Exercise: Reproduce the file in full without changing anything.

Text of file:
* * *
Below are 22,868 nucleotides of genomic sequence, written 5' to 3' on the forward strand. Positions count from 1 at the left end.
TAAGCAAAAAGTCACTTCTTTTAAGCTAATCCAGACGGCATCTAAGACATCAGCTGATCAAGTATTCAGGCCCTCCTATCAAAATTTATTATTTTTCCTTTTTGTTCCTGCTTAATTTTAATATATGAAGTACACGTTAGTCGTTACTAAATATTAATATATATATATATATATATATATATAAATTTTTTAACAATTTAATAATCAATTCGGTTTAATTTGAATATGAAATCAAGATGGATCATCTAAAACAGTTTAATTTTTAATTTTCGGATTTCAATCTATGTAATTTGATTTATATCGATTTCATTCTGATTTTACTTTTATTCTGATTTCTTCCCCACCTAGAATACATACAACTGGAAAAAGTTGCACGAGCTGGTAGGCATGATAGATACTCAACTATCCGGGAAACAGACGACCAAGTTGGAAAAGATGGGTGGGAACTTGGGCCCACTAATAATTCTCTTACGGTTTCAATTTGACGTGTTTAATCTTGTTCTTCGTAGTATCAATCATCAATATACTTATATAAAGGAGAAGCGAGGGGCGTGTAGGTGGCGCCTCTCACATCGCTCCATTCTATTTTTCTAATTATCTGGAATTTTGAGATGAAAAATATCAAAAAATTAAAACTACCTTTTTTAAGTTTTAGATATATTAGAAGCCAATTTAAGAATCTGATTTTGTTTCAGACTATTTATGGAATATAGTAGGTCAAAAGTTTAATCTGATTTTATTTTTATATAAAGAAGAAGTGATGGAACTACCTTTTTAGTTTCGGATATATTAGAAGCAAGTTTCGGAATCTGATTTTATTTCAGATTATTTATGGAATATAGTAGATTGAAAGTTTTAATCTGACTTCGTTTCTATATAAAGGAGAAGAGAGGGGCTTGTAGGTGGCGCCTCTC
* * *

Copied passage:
Below are 22,868 nucleotides of genomic sequence, written 5' to 3' on the forward strand. Positions count from 1 at the left end.
TAAGCAAAAAGTCACTTCTTTTAAGCTAATCCAGACGGCATCTAAGACATCAGCTGATCAAGTATTCAGGCCCTCCTATCAAAATTTATTATTTTTCCTTTTTGTTCCTGCTTAATTTTAATATATGAAGTACACGTTAGTCGTTACTAAATATTAATATATATATATATATATATATATATAAATTTTTTAACAATTTAATAATCAATTCGGTTTAATTTGAATATGAAATCAAGATGGATCATCTAAAACAGTTTAATTTTTAATTTTCGGATTTCAATCTATGTAATTTGATTTATATCGATTTCATTCTGATTTTACTTTTATTCTGATTTCTTCCCCACCTAGAATACATACAACTGGAAAAAGTTGCACGAGCTGGTAGGCATGATAGATACTCAACTATCCGGGAAACAGACGACCAAGTTGGAAAAGATGGGTGGGAACTTGGGCCCACTAATAATTCTCTTACGGTTTCAATTTGACGTGTTTAATCTTGTTCTTCGTAGTATCAATCATCAATATACTTATATAAAGGAGAAGCGAGGGGCGTGTAGGTGGCGCCTCTCACATCGCTCCATTCTATTTTTCTAATTATCTGGAATTTTGAGATGAAAAATATCAAAAAATTAAAACTACCTTTTTTAAGTTTTAGATATATTAGAAGCCAATTTAAGAATCTGATTTTGTTTCAGACTATTTATGGAATATAGTAGGTCAAAAGTTTAATCTGATTTTATTTTTATATAAAGAAGAAGTGATGGAACTACCTTTTTAGTTTCGGATATATTAGAAGCAAGTTTCGGAATCTGATTTTATTTCAGATTATTTATGGAATATAGTAGATTGAAAGTTTTAATCTGACTTCGTTTCTATATAAAGGAGAAGAGAGGGGCTTGTAGGTGGCGCCTCTC